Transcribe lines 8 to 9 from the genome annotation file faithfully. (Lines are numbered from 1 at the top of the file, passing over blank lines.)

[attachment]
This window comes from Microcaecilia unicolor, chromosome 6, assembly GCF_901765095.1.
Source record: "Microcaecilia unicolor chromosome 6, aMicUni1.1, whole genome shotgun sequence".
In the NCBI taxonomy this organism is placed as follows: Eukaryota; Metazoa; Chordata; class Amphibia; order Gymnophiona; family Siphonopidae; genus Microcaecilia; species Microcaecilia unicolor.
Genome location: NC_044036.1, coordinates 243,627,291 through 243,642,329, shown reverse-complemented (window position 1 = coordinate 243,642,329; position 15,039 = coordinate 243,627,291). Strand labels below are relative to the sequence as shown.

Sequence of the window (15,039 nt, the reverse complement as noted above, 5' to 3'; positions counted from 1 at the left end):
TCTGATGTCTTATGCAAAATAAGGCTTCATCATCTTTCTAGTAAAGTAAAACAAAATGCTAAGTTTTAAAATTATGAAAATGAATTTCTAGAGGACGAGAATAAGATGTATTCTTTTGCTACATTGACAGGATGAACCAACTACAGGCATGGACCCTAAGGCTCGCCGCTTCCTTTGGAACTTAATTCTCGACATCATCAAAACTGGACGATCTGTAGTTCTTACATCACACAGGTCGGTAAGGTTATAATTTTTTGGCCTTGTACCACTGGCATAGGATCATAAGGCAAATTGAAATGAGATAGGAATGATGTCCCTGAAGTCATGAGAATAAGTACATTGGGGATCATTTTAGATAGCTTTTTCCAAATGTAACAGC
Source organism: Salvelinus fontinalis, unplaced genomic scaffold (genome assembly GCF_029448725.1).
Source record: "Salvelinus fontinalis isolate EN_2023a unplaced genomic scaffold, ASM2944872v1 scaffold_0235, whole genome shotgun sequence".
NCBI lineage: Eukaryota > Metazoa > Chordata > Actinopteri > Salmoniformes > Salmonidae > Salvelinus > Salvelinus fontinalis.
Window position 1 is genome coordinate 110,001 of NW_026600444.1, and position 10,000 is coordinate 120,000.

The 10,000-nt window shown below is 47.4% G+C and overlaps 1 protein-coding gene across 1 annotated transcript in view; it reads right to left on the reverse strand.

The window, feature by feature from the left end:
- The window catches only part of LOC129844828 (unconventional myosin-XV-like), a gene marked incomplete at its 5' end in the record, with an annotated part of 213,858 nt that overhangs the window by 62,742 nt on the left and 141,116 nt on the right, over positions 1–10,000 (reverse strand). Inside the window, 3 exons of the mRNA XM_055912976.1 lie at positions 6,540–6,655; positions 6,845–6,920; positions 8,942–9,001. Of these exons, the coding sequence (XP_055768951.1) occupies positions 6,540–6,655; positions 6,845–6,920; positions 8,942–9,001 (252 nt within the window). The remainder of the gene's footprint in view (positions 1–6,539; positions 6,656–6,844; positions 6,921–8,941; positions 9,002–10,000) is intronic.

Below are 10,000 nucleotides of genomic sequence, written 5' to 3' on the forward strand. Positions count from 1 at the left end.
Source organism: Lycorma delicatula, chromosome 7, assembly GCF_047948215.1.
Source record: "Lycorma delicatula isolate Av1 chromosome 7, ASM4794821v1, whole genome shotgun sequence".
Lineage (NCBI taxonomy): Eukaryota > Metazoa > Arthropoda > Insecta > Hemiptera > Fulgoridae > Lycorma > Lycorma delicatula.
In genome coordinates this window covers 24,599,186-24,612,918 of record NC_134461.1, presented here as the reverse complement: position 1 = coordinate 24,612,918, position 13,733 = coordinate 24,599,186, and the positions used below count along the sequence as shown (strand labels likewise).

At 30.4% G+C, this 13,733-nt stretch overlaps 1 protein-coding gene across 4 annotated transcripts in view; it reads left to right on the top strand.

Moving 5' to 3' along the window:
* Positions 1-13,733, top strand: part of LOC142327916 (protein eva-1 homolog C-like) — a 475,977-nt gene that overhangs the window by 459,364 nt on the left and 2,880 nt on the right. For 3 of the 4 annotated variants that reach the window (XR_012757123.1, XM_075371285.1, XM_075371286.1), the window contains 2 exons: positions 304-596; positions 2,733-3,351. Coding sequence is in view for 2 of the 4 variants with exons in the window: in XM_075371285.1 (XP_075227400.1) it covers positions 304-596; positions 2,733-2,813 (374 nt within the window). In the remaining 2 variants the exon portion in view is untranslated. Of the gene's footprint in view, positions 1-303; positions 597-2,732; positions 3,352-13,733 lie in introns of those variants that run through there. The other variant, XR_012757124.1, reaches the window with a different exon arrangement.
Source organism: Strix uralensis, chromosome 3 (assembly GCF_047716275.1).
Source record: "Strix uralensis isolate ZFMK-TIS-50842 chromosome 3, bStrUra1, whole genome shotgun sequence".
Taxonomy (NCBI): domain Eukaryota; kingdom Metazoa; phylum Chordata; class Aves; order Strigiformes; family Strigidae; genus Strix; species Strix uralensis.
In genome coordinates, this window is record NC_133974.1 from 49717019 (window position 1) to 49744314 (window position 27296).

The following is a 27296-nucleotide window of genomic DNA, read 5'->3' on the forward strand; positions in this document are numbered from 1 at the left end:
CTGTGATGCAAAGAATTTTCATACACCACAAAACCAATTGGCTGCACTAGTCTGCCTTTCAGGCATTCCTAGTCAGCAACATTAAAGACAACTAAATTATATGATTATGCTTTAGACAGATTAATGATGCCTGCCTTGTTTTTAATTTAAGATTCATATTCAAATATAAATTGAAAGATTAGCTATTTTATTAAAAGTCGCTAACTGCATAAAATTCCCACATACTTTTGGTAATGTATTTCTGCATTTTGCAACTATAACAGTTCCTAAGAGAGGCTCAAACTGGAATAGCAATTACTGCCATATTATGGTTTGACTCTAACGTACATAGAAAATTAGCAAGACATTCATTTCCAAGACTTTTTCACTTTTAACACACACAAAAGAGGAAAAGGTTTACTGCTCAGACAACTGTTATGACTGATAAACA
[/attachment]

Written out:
Source record: "Salvelinus fontinalis isolate EN_2023a unplaced genomic scaffold, ASM2944872v1 scaffold_0235, whole genome shotgun sequence".
NCBI lineage: Eukaryota > Metazoa > Chordata > Actinopteri > Salmoniformes > Salmonidae > Salvelinus > Salvelinus fontinalis.